Alternate Names : Aortic coarctation
Aortic coarctation is a narrowing of part of the aorta (the major artery leading out of the heart). It is a type of birth defect. Coarctation means narrowing.
Overview, Causes, & Risk Factors
The aorta carries blood from the heart to the vessels that supply the body with blood and nutrients. If part of the aorta is narrowed, it is hard for blood to pass through the artery.
Aortic coarctation is more common in persons with certain genetic disorders, such as Turner syndrome. However, it can also be due to birth defects of the aortic valves.
Aortic coarctation is one of the more common heart conditions that are present at birth (congenital heart conditions). It is usually diagnosed in children or adults under age 40.
Coarctation of the aorta may be seen with other congenital heart defects, such as:
- Bicuspid aortic valve
- Defects in which only one ventricle is present
- Ventricular septal defect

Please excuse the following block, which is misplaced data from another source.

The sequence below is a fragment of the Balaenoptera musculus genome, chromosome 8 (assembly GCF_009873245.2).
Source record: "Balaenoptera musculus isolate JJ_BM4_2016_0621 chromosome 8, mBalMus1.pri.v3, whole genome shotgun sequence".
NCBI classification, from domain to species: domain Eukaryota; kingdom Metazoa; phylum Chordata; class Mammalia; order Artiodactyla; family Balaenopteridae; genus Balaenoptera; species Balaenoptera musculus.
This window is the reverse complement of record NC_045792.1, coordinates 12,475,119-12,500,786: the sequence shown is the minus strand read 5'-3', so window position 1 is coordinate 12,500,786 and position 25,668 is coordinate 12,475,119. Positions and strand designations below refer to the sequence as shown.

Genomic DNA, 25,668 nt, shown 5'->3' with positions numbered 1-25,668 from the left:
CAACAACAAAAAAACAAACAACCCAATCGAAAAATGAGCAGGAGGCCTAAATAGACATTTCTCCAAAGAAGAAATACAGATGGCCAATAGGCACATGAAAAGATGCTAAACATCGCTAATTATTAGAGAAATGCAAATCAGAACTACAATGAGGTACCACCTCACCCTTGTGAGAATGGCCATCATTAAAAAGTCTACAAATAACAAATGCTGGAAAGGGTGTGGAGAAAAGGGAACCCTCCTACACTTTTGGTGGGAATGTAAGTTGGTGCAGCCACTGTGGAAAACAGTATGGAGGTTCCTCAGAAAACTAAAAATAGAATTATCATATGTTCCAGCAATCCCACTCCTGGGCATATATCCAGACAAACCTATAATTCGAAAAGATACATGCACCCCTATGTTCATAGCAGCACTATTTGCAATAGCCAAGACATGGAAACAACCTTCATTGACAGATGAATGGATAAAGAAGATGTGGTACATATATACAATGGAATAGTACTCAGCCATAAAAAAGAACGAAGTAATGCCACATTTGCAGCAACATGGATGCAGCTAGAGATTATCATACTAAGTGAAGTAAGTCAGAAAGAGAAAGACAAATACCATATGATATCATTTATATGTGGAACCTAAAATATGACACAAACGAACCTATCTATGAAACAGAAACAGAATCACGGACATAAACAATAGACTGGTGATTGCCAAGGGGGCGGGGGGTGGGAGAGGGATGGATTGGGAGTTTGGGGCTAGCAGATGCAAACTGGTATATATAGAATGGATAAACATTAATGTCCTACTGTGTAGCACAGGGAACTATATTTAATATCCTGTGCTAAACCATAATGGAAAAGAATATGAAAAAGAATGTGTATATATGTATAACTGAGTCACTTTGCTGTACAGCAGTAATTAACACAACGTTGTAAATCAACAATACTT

Pictures & Images
Coarctation of the aorta
Coarctation of the aorta is a birth defect in which the aorta, the major artery from the heart, is narrowed. The narrowing results in high blood pressure before the point of coarctation and low blood pressure beyond the point of coarctation. Most commonly, coarctation is located so that there is high blood pressure in the upper body and arms and low blood pressure in the lower body and legs. Symptoms can include localized hypertension, cold feet or legs, decreased exercise performance, and heart failure.
Review Date : 11/2/2009
Reviewed By : Neil K. Kaneshiro, MD, MHA, Clinical Assistant Professor of Pediatrics, University of Washington School of Medicine. Also reviewed by David Zieve, MD, MHA, Medical Director, A.D.A.M., Inc.